Deputy Prime Minister Winston Peters last year claimed "one year on, and New Zealand has a brighter future" but the evidence is that their first year was a non-transformational toss-up, one where we simply marked time while other countries got further ahead. On the economic front, 2019 has not been a "year of delivery" either, one that has not transformed anything in the economic landscape. That claim turned out to be shallow wishful thinking, rather than heralding an actual political drive.

My view is that, based on the benchmarks above, we have gone from being a nondescript "quite good" to "decidedly average", and that is being generous. New Zealand should be able to do much better than that. It continues to be disappointing to keep on slipping back internationally.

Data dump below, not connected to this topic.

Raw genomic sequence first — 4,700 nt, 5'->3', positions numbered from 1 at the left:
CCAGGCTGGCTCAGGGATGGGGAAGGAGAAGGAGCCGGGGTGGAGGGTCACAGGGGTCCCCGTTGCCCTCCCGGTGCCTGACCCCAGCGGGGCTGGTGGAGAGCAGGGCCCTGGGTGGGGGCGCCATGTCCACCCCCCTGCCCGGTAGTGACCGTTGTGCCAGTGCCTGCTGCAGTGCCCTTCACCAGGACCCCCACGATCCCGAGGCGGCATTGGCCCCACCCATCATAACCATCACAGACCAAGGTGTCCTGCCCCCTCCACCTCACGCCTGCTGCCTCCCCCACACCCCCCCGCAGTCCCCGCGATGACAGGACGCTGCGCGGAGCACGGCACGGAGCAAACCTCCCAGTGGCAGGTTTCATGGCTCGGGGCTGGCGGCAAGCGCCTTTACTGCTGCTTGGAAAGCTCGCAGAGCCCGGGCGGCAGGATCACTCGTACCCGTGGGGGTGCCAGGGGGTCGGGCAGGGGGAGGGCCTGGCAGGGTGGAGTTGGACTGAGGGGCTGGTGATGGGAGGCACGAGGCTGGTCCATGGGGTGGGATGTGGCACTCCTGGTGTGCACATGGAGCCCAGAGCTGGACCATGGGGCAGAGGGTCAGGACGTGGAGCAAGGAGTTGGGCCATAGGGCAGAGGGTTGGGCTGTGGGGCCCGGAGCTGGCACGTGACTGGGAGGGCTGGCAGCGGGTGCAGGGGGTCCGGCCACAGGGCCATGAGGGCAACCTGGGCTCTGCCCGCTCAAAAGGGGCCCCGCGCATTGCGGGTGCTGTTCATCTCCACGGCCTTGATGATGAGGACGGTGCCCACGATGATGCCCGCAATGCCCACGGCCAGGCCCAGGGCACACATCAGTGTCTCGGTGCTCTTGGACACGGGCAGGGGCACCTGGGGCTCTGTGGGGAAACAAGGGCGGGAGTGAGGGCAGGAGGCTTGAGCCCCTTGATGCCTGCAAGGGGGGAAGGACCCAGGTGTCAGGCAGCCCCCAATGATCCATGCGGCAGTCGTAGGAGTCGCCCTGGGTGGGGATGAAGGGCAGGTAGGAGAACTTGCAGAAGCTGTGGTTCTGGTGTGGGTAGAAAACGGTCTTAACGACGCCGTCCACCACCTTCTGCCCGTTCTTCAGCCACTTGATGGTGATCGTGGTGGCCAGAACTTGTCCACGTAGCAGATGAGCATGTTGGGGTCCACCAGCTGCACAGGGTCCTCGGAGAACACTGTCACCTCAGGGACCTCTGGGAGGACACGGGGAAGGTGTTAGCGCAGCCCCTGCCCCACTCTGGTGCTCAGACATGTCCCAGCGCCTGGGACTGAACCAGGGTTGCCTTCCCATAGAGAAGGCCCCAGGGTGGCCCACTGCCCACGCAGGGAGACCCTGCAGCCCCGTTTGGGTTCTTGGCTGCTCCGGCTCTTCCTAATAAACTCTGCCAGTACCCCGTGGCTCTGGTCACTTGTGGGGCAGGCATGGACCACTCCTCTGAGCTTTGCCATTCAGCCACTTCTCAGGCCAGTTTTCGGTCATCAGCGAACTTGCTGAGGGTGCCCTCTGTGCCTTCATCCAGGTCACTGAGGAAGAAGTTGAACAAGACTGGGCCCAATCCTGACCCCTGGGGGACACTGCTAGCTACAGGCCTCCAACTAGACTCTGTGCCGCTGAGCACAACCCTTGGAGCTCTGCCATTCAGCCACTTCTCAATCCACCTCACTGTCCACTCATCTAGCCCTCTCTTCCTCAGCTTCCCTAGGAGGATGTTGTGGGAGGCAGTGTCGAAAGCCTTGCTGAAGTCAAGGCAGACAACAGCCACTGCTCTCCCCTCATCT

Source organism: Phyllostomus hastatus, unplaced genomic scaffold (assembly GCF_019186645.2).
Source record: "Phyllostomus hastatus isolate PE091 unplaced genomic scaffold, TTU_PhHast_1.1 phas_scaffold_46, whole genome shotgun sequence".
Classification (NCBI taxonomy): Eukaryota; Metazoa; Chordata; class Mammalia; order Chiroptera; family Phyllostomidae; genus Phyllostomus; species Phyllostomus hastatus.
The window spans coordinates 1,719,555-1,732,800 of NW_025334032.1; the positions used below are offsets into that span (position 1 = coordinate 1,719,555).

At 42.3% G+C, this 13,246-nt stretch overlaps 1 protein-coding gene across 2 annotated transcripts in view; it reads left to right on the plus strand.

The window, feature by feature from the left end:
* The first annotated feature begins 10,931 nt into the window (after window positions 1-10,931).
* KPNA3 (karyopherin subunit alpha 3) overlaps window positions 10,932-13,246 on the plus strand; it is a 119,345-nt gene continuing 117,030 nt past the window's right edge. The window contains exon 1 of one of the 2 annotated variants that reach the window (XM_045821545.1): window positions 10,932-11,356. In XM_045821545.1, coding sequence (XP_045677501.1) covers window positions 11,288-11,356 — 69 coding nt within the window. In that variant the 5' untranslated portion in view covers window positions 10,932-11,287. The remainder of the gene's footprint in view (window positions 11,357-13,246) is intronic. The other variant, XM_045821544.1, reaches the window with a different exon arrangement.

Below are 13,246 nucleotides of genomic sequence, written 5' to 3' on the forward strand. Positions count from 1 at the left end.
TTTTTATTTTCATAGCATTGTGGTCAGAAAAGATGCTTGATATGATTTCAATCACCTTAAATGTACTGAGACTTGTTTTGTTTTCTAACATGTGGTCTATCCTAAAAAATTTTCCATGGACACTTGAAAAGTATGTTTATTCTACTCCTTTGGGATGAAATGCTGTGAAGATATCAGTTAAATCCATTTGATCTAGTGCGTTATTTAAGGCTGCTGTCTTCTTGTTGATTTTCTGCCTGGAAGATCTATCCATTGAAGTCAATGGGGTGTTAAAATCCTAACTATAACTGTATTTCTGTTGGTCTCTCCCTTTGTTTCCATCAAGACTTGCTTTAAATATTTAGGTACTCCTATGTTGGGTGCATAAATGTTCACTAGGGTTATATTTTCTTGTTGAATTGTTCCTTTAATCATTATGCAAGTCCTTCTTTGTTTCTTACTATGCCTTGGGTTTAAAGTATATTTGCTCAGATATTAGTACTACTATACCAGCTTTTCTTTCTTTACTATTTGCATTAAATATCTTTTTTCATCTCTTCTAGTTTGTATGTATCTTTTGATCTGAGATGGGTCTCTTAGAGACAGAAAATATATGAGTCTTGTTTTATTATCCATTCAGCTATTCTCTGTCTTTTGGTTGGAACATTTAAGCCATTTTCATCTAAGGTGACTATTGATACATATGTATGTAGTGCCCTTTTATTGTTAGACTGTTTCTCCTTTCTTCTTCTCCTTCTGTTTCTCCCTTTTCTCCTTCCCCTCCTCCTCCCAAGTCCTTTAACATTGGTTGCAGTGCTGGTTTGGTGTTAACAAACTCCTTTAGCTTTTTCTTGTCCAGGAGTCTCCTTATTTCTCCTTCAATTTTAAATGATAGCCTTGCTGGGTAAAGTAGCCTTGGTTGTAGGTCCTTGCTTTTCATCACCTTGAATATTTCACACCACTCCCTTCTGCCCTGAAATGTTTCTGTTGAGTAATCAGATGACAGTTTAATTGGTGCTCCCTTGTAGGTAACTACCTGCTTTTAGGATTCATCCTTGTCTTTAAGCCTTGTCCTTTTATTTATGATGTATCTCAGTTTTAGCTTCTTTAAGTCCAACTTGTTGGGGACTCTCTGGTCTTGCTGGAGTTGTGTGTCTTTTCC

We welcome your comments below. If you are not already registered, please register to comment.

Remember we welcome robust, respectful and insightful debate. We don't welcome abusive or defamatory comments and will de-register those repeatedly making such comments. Our current comment policy is here.



"New Zealand should be able to do much better..."
Absolutely! But which of us is prepared to take the hit that is required to accomplish that? Anyone?
Thought so.
Have we forgotten where we were 60 years ago? "The official number of people unemployed in 1959 was only 21. A year later it was 22"
Until we change the way New Zealand presently runs her society and economy, then hoping for an improved Future will result in just that - hope.
(Hope = One version of what is left at the bottom of Pandora's Box - " Hope could be argued as “evil” in that it prolongs man’s suffering. It makes men believe that better can come when it may not.")